4) Investment firms should consider alternatives in the absence of MiFIR equivalence
Finally, although no third-country has yet been granted investment firms equivalence under the new (and revised) Article 47 of MiFIR, this option would make accessing the EU market considerably easier for UK-based firms and potentially support the servicing of regulated lifecycle activities on the existing stock of trades of UK banks. This would be particularly relevant in the absence of national temporary permission regimes (considered in more detail below). That said, few firms have placed significant reliance on Article 47 equivalence being available.
Inbound equivalence - an evolving picture but supported by the TPR backstop
The UK has its own equivalence regime to facilitate inbound products and services. HMT will be responsible for making equivalence determinations, with input from the FCA, BoE and PRA where relevant. Because of the Temporary Permissions Regime (TPR), UK equivalence decisions will be less of an issue in the short term for investment firms accessing the UK through the existing cross-border services provisions for example. Similarly, large EU27 wholesale banks typically already have a large branch in the UK, which will effectively be granted temporary authorisation under the TPR.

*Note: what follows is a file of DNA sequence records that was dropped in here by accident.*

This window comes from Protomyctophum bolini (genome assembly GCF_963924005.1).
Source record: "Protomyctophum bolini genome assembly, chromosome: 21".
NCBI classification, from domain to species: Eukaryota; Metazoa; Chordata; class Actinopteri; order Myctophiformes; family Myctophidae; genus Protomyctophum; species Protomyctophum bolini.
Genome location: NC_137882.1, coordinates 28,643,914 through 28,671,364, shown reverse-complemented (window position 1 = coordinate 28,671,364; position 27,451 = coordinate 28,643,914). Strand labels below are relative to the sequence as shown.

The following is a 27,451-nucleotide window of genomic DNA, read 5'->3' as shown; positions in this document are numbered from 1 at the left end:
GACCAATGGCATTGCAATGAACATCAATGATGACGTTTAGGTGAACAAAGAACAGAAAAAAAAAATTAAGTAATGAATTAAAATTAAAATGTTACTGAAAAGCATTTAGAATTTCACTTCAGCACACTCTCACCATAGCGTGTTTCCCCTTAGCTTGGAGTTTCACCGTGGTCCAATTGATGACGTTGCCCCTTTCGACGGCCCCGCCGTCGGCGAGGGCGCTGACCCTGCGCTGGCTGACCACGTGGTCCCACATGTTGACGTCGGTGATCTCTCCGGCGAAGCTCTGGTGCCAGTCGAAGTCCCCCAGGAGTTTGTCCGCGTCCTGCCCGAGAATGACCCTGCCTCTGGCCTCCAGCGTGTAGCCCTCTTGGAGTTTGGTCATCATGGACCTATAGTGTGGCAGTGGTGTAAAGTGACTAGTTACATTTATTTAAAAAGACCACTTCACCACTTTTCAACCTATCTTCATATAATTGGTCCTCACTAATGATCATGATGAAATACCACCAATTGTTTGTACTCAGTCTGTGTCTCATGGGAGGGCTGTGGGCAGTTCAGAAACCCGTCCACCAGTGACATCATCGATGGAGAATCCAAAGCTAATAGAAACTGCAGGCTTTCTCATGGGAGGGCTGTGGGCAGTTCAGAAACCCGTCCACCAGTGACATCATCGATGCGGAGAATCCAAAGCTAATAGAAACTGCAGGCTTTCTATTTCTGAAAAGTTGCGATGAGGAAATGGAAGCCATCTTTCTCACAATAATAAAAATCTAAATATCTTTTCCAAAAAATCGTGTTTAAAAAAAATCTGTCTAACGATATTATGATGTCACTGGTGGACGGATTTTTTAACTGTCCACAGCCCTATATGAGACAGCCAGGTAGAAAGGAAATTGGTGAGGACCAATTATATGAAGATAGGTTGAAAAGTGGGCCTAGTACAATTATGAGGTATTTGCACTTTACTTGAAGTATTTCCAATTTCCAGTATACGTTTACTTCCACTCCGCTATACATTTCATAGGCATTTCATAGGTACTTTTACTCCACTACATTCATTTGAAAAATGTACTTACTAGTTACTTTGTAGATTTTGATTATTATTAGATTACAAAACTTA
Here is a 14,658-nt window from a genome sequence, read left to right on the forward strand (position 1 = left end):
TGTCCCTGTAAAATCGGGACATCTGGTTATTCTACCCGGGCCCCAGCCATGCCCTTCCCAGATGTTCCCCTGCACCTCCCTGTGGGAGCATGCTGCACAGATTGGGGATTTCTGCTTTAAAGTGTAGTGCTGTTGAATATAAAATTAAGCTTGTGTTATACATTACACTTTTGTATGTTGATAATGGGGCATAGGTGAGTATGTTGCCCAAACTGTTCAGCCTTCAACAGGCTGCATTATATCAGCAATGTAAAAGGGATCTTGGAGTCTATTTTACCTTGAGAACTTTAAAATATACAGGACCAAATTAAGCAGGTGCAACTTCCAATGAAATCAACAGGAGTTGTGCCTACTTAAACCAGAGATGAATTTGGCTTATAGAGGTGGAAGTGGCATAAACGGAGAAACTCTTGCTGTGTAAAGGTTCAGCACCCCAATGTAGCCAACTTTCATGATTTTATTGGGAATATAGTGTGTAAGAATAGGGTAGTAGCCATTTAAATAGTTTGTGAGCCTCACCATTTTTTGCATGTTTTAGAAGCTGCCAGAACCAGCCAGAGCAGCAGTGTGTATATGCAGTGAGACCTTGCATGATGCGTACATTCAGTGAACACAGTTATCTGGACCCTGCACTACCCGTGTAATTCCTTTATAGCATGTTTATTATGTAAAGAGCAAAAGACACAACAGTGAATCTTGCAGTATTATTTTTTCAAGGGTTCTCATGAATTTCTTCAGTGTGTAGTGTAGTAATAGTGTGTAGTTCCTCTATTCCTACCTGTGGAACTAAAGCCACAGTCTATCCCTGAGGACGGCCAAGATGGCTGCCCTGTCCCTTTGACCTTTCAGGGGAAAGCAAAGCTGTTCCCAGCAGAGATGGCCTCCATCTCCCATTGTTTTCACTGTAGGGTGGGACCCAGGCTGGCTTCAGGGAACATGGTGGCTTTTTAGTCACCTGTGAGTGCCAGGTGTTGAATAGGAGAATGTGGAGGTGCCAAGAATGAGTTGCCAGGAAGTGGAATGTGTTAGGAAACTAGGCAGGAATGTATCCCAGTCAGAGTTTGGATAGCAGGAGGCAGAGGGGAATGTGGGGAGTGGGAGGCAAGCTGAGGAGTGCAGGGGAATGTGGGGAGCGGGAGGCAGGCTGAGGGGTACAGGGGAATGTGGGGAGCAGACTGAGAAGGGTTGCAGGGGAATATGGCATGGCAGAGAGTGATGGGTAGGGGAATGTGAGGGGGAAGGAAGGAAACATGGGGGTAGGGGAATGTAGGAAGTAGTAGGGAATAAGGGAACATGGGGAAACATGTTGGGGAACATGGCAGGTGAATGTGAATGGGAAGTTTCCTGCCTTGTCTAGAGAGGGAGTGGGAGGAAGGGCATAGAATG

TPR and legacy (derivative) contracts
The TPR, which is effectively paused for the duration of the transition period, will take effect on 1 January 2021 (lasting for up to three years) and allow EU firms to continue their activities until they obtain full authorisation from the PRA and/or FCA. Firms not planning to enter the TPR can take advantage of the Financial Services Contracts Regime to wind down their UK business in an orderly fashion.